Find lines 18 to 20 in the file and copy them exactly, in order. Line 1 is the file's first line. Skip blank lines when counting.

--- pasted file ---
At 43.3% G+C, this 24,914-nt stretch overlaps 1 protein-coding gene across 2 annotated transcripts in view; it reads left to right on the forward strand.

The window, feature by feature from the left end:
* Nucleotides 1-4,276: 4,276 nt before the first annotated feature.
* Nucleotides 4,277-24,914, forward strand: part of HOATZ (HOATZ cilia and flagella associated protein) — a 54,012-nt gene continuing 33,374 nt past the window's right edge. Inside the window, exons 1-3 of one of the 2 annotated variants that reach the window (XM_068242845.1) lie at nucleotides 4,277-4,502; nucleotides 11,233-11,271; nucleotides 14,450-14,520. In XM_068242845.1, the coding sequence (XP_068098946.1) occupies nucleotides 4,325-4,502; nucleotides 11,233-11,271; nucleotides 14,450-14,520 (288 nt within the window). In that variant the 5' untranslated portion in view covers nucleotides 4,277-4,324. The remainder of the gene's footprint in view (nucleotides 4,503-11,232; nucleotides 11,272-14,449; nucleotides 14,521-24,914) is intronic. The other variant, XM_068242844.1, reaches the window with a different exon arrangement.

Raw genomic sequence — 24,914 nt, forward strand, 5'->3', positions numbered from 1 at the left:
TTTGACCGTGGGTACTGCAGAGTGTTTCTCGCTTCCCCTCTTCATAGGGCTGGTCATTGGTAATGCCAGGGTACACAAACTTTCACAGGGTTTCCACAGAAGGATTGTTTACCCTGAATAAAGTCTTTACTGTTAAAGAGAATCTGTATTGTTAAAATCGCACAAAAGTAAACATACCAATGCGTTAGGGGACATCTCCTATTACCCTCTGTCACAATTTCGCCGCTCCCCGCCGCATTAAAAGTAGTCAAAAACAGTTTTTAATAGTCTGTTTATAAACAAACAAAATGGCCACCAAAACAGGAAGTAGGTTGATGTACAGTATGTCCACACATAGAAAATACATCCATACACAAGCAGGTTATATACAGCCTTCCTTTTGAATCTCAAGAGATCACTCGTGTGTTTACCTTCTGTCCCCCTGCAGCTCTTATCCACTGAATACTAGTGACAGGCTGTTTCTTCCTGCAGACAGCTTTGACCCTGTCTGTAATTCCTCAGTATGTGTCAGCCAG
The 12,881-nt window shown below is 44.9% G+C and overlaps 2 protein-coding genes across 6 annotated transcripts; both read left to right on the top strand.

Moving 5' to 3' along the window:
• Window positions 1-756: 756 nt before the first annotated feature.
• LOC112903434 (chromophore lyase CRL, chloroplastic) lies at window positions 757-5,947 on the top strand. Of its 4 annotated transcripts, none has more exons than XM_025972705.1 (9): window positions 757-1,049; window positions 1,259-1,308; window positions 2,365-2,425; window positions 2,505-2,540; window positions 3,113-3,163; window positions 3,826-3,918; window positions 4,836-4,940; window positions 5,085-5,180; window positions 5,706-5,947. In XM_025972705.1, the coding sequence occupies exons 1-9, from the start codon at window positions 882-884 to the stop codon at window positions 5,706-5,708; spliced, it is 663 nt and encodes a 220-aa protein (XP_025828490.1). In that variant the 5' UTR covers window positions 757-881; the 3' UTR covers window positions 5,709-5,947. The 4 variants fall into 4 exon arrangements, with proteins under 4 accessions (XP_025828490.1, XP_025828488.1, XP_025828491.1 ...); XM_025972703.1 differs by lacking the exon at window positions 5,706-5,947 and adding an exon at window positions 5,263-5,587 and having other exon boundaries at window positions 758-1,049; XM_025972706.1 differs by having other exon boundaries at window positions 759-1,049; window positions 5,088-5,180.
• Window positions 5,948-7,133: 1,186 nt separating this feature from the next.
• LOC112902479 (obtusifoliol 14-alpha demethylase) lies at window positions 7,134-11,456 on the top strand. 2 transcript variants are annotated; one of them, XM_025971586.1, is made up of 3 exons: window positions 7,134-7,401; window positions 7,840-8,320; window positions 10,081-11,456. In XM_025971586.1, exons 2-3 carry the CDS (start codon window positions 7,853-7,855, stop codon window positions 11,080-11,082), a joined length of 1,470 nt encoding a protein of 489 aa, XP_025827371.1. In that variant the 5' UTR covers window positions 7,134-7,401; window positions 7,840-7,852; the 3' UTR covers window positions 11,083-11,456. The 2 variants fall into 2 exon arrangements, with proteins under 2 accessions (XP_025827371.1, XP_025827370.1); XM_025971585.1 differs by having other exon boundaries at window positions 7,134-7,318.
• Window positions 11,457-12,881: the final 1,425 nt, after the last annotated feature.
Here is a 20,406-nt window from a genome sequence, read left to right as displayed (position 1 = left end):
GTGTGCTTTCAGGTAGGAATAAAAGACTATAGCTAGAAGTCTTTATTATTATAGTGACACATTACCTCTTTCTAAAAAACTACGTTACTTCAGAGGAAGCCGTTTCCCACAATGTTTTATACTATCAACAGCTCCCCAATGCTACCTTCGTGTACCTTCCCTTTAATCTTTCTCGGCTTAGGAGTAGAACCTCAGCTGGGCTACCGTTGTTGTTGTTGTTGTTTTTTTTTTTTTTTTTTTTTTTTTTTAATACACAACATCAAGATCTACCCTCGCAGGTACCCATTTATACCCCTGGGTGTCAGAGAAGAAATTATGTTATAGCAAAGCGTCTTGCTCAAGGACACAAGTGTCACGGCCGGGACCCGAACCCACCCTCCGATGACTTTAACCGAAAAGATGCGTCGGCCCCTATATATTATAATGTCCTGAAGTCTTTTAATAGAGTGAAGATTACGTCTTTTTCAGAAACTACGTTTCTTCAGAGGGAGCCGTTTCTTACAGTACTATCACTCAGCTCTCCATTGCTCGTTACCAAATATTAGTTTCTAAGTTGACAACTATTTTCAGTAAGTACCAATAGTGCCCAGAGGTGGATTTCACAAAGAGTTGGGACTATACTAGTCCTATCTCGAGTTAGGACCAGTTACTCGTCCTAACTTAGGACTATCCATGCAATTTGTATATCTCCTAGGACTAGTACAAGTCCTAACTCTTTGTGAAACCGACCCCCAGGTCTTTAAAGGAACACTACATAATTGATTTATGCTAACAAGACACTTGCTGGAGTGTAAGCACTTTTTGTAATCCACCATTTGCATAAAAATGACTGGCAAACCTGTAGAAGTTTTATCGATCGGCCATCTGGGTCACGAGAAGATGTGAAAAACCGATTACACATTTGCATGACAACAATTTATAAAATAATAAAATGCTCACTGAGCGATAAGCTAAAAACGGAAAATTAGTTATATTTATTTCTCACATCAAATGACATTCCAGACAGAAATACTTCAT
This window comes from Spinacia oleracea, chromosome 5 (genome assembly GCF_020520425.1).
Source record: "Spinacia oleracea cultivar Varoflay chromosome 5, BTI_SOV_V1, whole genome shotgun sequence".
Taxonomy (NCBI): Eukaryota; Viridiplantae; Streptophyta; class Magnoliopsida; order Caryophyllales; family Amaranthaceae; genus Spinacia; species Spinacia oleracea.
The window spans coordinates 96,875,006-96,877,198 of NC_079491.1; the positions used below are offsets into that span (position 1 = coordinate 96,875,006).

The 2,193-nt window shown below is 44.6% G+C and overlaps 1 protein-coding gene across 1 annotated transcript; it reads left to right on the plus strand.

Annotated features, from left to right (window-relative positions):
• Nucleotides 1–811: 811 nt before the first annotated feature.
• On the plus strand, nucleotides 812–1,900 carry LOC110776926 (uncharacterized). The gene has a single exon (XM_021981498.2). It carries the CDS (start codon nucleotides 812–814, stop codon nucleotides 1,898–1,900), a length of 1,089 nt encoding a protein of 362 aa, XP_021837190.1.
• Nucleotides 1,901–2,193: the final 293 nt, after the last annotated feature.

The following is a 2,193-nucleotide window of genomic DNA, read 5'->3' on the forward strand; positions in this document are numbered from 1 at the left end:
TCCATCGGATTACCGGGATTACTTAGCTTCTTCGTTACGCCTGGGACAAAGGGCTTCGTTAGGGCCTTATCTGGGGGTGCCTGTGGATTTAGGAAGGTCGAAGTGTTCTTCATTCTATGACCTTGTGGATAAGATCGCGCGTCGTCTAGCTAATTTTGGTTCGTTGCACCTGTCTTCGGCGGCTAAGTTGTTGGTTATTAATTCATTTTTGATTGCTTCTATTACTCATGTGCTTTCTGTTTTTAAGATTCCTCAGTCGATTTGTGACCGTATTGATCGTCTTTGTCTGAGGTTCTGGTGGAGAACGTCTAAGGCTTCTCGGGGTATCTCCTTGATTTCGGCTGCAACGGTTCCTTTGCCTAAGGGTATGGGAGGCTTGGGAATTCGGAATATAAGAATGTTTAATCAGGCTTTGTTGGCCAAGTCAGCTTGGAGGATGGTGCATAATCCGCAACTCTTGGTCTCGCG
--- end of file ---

Taxonomy (NCBI): Eukaryota; Viridiplantae; Streptophyta; class Magnoliopsida; order Caryophyllales; family Amaranthaceae; genus Spinacia; species Spinacia oleracea.
The window spans coordinates 96,875,006-96,877,198 of NC_079491.1; the positions used below are offsets into that span (position 1 = coordinate 96,875,006).

The 2,193-nt window shown below is 44.6% G+C and overlaps 1 protein-coding gene across 1 annotated transcript; it reads left to right on the plus strand.